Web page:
The long, tightly coiled tube that is located behind each testicle and carries sperm from the testicle to the vas deferens is the epididymis. Inflammation of this structure, usually as a result of bacterial or chlamydial infection that travels from the urinary tract to the sperm duct, is called epididymitis.
If each testicle is rolled gently between the fingers and thumb, a comma-shaped lump can be felt draped over the top. This “lump” is a narrow tightly coiled-up tube. If the coils were stretched out, the tube would measure 20 feet - over three times average male height.
The lumps are the epididymes (plural), which is Greek for “upon the twins.” When sperm are made, they enter the epididymis, and are stored while they mature. They need this extra time to develop before they set out on the long journey in the race for the egg.
Epididymitis is an infection of the epididymis, the comma-shaped lumps which “sit upon the twins.”
In youth, the infection can be due to sexually transmitted infection from chlamydia or gonorrhea and is associated with urethritis (inflammation of the urethra). In older men over 40, it is associated with urinary tract infections and prostatitis.
The main symptoms are fever and pain, developing progressively over several hours, in the back portion of the testicles. Symptoms include fever and chills, pain in the groin, and tender, swollen epididymes.
Sudden pain in the scrotum, rapid unilateral scrotal enlargement, and marked tenderness of the testes, spermatic cord, and groin are characteristic manifestations.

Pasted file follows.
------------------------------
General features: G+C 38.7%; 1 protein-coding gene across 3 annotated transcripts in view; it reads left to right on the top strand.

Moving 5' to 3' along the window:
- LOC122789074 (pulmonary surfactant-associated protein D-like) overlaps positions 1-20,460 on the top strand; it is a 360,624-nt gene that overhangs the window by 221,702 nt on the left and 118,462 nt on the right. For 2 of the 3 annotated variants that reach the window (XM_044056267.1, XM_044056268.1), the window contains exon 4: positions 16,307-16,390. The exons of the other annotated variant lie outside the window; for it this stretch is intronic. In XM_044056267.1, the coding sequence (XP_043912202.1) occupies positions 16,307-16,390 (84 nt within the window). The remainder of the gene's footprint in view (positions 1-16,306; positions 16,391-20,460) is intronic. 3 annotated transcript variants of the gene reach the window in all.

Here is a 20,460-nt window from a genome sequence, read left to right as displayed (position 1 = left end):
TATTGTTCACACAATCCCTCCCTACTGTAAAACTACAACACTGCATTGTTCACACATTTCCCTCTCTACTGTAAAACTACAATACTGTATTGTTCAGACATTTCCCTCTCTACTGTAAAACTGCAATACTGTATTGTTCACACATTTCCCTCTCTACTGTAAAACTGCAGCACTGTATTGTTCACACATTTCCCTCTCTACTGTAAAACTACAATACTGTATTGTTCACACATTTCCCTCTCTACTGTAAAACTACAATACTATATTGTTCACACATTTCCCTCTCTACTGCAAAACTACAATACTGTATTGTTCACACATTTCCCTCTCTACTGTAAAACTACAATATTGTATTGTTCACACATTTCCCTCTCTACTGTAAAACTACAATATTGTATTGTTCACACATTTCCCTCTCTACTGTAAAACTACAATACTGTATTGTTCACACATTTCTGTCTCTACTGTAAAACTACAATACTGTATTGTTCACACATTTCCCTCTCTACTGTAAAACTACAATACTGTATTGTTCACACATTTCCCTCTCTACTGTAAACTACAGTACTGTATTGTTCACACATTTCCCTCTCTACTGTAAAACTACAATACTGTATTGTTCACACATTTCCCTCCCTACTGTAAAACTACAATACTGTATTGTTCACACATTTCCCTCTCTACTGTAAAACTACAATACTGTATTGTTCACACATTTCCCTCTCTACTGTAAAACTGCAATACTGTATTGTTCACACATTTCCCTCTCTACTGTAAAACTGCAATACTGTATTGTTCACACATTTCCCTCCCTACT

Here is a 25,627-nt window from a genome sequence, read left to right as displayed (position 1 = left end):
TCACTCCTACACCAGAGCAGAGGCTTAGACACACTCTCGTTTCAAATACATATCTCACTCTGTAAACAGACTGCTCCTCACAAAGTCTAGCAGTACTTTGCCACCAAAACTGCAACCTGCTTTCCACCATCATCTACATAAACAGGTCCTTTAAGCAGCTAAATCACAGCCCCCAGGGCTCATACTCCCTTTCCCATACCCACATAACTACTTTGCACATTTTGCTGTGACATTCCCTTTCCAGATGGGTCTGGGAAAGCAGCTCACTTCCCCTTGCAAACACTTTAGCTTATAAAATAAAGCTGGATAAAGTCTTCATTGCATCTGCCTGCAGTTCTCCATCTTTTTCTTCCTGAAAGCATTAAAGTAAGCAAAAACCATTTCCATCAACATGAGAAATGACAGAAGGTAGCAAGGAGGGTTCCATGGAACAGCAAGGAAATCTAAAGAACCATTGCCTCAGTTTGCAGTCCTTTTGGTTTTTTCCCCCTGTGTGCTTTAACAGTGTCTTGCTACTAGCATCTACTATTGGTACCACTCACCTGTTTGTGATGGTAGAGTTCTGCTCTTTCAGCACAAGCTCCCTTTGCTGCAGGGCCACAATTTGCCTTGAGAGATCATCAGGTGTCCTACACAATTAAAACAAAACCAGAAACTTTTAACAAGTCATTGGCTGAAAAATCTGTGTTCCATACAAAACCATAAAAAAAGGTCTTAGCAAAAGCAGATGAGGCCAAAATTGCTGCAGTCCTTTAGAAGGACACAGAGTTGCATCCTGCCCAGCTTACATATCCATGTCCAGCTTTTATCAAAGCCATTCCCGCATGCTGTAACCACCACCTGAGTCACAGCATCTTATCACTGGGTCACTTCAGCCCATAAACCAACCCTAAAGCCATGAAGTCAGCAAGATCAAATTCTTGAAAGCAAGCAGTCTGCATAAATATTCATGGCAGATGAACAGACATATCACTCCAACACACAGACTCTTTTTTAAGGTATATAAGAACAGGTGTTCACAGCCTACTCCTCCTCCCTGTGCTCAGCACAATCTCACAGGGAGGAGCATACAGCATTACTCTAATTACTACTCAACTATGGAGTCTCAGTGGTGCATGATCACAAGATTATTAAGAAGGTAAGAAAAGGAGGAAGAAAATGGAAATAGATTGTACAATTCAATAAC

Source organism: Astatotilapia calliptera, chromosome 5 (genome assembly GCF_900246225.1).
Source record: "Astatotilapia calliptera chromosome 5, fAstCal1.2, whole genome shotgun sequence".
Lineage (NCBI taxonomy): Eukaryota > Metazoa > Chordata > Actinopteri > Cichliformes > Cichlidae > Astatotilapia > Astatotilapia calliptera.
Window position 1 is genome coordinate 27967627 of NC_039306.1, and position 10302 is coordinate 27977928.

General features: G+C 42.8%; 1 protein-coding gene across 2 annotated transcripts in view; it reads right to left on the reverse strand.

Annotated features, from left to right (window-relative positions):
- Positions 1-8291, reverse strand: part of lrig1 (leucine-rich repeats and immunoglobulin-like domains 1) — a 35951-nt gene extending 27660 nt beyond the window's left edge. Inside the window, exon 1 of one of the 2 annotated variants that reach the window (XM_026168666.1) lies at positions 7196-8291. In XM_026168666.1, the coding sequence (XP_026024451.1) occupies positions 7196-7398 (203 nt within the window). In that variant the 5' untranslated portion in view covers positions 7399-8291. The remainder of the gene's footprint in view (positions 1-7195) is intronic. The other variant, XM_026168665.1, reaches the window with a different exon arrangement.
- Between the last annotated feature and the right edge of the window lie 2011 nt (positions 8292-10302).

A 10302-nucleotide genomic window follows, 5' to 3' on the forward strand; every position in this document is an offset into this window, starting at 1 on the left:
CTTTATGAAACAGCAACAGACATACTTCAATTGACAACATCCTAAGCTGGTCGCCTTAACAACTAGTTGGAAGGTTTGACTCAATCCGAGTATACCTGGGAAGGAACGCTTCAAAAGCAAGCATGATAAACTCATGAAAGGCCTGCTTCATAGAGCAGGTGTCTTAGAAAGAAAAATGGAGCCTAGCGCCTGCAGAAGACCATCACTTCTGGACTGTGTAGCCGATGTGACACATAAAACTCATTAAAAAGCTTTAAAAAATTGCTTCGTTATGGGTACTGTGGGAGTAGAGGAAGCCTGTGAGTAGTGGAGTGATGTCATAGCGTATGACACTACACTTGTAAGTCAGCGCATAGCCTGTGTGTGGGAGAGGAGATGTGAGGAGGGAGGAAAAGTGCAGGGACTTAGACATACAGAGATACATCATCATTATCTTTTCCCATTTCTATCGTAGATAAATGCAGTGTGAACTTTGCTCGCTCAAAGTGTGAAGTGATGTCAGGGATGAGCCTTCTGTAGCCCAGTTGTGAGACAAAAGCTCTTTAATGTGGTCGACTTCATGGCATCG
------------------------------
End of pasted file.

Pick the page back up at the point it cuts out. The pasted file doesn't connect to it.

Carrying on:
Symptoms may follow acute physical strain (heavy lifting), trauma, or sexual activity. There may also be pain at the tip of the penis and urethral discharge.
Secondary orchitis with a swollen, painful testicle may occur. Orchitis is the generic name for any inflammation of the testicles. The symptoms of epididymitis and orchitis are much the same. Sometimes the names are used interchangeably. The symptoms of both are reddened scrotum, tense swollen testicles with sudden acute pain and fever. Orchitis can also be the result of a sports injury, or after surgery to remove a scrotal cyst, or vasectomy.
The diagnosis of acute epididymitis is established on the basis of history and physical findings. Urinalysis and urine culture may help to confirm the diagnosis. Additional tests may include gram-staining of a smear of urethral discharge and a scrotal ultrasound study.
Therapy is by antibiotics (often up to 3 weeks) and pain relief. Hospitalization is an option, depending on the degree of infection. Bed rest is essential until the pain subsides. If at home, raise and support the swollen scrotum on a soft pad for comfort. Avoid very hot compresses to soothe the inflammation; they can damage the sperm-making tubes.
Application of ice bags may reduce pain. Non-steroidal anti-inflammatory drugs (NSAIDs) may be of use when there is evidence of a severe inflammatory process. Examination and treatment of the sexual partners of younger men with epididymitis should be done.
Complications of acute epididymitis include abscess formation, testicular infarction, and the development of chronic pain and infertility. Prompt establishment of a diagnosis and initiation of treatment is therefore of the essence.
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